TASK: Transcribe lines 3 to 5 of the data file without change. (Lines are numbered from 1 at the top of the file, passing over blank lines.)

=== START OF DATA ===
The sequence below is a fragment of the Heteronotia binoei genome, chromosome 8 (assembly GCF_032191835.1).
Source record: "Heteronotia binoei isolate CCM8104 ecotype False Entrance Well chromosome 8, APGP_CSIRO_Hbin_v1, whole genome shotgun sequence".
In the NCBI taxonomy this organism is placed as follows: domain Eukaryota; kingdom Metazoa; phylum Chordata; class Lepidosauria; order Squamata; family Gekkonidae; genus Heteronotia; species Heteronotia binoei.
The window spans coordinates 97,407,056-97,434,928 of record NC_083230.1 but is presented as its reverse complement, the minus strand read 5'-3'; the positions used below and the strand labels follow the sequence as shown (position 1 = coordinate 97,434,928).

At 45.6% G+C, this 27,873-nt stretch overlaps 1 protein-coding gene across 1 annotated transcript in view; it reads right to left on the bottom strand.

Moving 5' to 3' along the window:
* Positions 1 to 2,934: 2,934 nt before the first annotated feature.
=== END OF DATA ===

In the NCBI taxonomy this organism is placed as follows: domain Eukaryota; kingdom Metazoa; phylum Chordata; class Lepidosauria; order Squamata; family Gekkonidae; genus Heteronotia; species Heteronotia binoei.
The window spans coordinates 97,407,056-97,434,928 of record NC_083230.1 but is presented as its reverse complement, the minus strand read 5'-3'; the positions used below and the strand labels follow the sequence as shown (position 1 = coordinate 97,434,928).

At 45.6% G+C, this 27,873-nt stretch overlaps 1 protein-coding gene across 1 annotated transcript in view; it reads right to left on the bottom strand.